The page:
Protoje still pays tribute to Neo Soul with the Zion I Kings track Incient Stepping. It’s classic ZIK – where Roots keys and other devices meets delicate Hip Hop drums, Ambient engineering with plenty of decay and reverb, and a soulful electric piano line and strings. It’s perhaps the richest track of the album, arrangement wise, and it was a moving shock to see the late, great Andrew ‘Drew Keys’ Stoch credited on the track.
And Third Time’s The Charm’s closer, Heavy Load (featuring Samory I and produced by ZIAH .PUSH) smashes everything that came before it. In a 4/4 time but arranged heavily with triplet notation to make it feel like a 20th century RnB track in 3/4 time. It’s all very bold and cinematic: intricately arranged strings; a fulsome percussion section; haunting drums and sparse breaks followed by swelling of the music again. It’s interesting comparing this track to the other closers of the ‘time trio’, because here the introspection is strong, both musically and lyrically – which sums up the thrust of Third Time’s The Charm overall.
It's a musically superb album, once more showing Protoje, his friends and In.Digg to be at the edge of the curve when it comes to taking Reggae music and making it fresh, inventive and relevant. Vocally his prowess is as strong as ever and the roster of singers and musicians across the album is impressive. But what really matters is where Third Time’s The Charm sits within the ‘time trio’ of albums.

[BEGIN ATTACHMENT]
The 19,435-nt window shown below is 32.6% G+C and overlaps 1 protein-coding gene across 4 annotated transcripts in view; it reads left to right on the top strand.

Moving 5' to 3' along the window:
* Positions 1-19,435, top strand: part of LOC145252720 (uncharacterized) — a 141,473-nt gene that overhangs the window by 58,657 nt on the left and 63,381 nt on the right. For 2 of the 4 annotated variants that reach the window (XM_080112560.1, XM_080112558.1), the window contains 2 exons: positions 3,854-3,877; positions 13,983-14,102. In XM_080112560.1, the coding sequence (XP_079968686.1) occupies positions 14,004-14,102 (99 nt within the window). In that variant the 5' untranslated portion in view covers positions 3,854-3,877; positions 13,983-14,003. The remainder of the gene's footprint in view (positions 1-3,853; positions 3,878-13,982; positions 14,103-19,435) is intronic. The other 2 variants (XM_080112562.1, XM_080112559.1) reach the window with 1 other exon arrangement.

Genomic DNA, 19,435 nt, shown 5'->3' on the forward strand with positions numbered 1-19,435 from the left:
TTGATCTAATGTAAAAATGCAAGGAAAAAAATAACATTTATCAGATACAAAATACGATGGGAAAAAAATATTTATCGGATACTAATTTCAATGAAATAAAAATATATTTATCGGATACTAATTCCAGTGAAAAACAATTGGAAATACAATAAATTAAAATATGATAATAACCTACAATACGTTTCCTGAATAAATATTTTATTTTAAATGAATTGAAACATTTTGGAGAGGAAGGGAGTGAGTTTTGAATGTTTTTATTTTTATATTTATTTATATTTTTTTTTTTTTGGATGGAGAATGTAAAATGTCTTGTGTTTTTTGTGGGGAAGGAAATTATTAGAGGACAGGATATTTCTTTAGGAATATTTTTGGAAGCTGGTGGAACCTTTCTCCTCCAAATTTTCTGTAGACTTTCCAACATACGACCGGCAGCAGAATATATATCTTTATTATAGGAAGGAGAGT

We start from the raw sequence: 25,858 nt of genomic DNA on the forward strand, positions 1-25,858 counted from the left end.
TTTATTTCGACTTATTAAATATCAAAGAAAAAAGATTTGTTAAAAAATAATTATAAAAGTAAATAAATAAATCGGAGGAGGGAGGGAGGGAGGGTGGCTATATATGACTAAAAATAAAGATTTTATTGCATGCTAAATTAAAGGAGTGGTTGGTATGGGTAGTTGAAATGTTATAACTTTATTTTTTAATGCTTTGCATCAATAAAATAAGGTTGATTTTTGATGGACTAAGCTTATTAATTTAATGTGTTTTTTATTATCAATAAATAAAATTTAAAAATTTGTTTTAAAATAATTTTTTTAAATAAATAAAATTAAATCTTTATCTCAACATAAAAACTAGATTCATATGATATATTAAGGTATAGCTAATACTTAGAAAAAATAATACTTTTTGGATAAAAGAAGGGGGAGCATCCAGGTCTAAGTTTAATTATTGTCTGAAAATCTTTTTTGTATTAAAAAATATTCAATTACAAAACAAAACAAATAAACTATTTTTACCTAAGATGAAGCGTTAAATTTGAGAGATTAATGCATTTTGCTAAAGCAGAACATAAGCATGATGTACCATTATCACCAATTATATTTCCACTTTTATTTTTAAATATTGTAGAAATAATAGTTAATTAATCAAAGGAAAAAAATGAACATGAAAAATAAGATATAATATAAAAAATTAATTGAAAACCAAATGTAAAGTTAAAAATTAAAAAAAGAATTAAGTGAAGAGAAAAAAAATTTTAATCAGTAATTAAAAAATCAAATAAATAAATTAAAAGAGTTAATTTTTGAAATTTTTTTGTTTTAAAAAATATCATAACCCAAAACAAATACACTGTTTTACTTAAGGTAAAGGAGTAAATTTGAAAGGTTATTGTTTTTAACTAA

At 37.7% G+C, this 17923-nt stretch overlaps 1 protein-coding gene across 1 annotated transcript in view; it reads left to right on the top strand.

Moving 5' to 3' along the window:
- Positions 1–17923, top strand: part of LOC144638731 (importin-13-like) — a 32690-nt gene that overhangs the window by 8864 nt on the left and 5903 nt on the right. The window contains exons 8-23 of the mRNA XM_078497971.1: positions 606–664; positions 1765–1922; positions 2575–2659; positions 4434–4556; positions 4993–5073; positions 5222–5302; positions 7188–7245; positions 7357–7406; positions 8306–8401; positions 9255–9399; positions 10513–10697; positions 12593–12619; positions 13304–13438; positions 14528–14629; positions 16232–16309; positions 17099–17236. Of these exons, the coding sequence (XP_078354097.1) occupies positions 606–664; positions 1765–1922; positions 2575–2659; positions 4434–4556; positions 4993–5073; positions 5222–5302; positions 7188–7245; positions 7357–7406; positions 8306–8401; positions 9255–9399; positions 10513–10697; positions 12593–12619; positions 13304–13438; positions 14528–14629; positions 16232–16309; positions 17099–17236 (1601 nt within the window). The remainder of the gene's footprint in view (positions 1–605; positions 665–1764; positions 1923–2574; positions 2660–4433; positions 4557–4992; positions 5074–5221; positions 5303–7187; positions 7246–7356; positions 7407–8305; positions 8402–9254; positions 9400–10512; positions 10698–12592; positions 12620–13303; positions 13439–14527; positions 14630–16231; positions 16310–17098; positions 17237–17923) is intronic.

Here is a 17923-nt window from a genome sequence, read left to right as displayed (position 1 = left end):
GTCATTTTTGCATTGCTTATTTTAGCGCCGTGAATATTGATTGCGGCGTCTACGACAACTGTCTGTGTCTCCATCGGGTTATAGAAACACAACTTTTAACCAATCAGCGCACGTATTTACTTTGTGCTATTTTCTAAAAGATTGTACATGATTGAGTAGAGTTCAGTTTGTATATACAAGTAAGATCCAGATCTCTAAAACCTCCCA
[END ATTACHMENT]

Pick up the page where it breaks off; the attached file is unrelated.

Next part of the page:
A Matter Of Time was the unapologetic Protoje, filled with political and social messages. In Search Of Lost Time was the artist in a transitionary phase – having reached a destination in his life he long-sought but reflecting on the time that had been wasted. So, the end of the trio, this album, is the series denouement. Across Third Time’s The Charm we see Protoje at peace with himself – much of the time. HILLS ode to being comfortable in your own company and no longer reliant on the confirmation of others; The Charm’s declaration of personal and professional success; the focus on family on the eponymous track and Here Comes The Morning, a ballad for his daughter, and the singing of praises of his wife across Ten Cane Row and Dreamy Eyes. You could say that Protoje now has the physical and spiritual space to appreciate the time he now has.